New: the restored BASIC version of Uncle Roger plus The complete Twitter log of the recreation of Uncle Roger and images from the BASIC Uncle Roger

"...looping in my mind,nested with brief dreams and nightmares..."
Uncle Roger - 25th Anniversary: 1986-2011
In September, Uncle Roger (Art Com Electronic Network, 1986-1988) was documented in a two day series of interviews and readings produced by Pathfinders, a National Endowment for the Humanities funded ELO project to discover the reading experience of early digital literature. The project is led by Dene Grigar (Washington State University Vancouver) and Stuart Moulthrop. (University of Wisconsin Milwaukee)

In the spring of 1986, I was invited by my friend, video and performance art curator Carl Loeffler, to go online and write on the seminal Art Com Electronic Network (ACEN) on The WELL where ACEN Datanet, an early online publication, would soon feature actual works of art, including works by John Cage, Jim Rosenberg, and my own Uncle Roger. Once in a while in a lifetime, everything comes together. In 1986, it was my experience in database programming, the idea I had been working on since 1976 of using molecular narrative units to create nonsequential narrative, the availability of personal computers that would make what I had been trying to do with "card catalog" artists books more feasible, and the arrival of ACEN, a place to create, publish and discuss the work.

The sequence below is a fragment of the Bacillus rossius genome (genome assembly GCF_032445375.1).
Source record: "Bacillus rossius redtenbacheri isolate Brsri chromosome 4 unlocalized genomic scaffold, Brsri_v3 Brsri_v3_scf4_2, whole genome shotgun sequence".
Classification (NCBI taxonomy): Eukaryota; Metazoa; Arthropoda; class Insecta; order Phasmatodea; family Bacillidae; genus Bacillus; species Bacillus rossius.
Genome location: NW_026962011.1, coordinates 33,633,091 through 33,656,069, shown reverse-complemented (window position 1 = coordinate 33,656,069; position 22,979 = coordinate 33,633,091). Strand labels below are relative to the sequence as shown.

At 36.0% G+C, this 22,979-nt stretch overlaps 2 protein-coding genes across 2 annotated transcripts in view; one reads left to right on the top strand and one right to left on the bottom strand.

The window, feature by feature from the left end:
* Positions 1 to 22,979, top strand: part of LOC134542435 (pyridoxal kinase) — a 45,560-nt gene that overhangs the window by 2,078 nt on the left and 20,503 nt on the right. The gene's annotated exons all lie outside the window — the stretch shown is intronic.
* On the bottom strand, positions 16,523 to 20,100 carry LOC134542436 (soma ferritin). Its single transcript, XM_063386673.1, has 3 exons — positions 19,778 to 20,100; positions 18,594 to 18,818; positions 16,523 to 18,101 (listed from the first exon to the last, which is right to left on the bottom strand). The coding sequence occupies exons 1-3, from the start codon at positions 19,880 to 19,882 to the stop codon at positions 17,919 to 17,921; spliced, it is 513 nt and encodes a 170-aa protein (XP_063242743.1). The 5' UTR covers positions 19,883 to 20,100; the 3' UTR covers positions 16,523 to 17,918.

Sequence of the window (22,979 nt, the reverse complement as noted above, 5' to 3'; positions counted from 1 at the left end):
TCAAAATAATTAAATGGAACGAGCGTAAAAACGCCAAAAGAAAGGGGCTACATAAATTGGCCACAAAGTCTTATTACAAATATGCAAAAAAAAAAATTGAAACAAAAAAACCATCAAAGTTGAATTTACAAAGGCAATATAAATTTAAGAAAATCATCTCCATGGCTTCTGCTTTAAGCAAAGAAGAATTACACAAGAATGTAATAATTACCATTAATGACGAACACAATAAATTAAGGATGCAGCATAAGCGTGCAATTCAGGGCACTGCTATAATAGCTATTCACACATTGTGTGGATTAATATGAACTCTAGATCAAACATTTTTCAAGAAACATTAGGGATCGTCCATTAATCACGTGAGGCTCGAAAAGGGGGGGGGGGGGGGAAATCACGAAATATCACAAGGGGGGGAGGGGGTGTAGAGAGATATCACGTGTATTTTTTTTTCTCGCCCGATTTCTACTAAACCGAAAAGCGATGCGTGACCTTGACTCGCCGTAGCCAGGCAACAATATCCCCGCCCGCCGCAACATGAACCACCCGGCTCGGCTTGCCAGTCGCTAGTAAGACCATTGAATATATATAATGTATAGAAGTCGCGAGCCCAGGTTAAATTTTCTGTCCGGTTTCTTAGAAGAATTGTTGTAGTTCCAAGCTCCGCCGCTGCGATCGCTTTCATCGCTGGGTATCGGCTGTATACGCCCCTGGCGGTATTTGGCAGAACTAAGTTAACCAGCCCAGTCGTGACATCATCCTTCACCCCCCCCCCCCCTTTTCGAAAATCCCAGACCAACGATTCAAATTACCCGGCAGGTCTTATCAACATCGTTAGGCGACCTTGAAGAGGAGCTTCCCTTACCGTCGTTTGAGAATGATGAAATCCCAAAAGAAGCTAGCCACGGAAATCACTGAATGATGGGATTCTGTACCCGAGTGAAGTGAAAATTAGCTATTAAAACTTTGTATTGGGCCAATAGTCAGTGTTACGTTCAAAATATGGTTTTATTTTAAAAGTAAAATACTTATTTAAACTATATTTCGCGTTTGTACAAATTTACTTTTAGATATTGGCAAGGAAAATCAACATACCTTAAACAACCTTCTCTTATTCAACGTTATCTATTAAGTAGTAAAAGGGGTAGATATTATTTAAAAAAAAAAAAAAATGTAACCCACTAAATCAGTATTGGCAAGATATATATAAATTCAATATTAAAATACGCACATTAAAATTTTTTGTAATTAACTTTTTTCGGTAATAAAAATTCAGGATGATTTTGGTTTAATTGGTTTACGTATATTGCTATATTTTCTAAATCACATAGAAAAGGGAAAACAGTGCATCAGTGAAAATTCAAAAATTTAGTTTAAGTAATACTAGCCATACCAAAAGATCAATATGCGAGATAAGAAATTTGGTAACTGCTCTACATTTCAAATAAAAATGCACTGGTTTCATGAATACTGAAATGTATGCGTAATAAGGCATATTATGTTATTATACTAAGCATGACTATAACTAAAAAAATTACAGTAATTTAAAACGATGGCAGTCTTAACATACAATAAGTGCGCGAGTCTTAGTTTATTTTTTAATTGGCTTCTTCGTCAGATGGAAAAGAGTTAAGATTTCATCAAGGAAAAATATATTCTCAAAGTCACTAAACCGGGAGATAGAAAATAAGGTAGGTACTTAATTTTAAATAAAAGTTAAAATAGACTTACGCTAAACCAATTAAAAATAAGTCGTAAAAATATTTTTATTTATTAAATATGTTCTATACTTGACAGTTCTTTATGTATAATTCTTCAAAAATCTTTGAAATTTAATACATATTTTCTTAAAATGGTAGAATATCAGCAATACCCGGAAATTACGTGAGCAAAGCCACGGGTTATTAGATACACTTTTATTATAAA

Uncle Roger was released on ACEN in 1986 as a narrative intervention and published online as an interactive hypertext on ACEN Datanet in 1987. In 1987, I programmed an Apple II disk version using BASIC, which traveled internationally in a series of exhibitions. In 1987, Uncle Roger was included in Ultimatum II, Images du Futur '87. (Montreal) In 1988 it was exhibited at Tisch School of the Arts, New York University. And from 1988-1989, it was exhibited at San Jose State University, the University of Colorado, Ars Electronica, (Linz, Austria) Carnegie Melon University, and A Space. (Toronto)
notes on the creation of Uncle Roger In 1989, Uncle Roger was honored with inclusion in the Centennial issue of The Wall Street Journal, and 27 years since Uncle Roger was released, a World Wide Web version is still available. and the 1986-1988 BASIC version of Uncle Roger is available for download.

"One of the promising things about the better hypertext poems like Judy Malloy's 'Its Name Was Penelope' is that it generates random pages that add up to fascinating patterns or allows readers to create their own narrative and connections as they go along. Every time you read it, it's a different story. The reader decides when the text is over. That's what a successful work of hypertext-based literature can do that paper-based writing can't: share power." - Jimmy Guterman, Chicago Tribune

"...there is the exploration of evolving human relationships as in a Carolyn Guyer hypernarrative, the sheer pleasure of play as in John McDaid's many-roomed fun house, the revelation of character by randomly linked fragments as in a Judy Malloy hypertext; the possibilities are no doubt as rich and varied as in any other art form." - Robert Coover, The New York Times

Contact me at jmalloy@well.com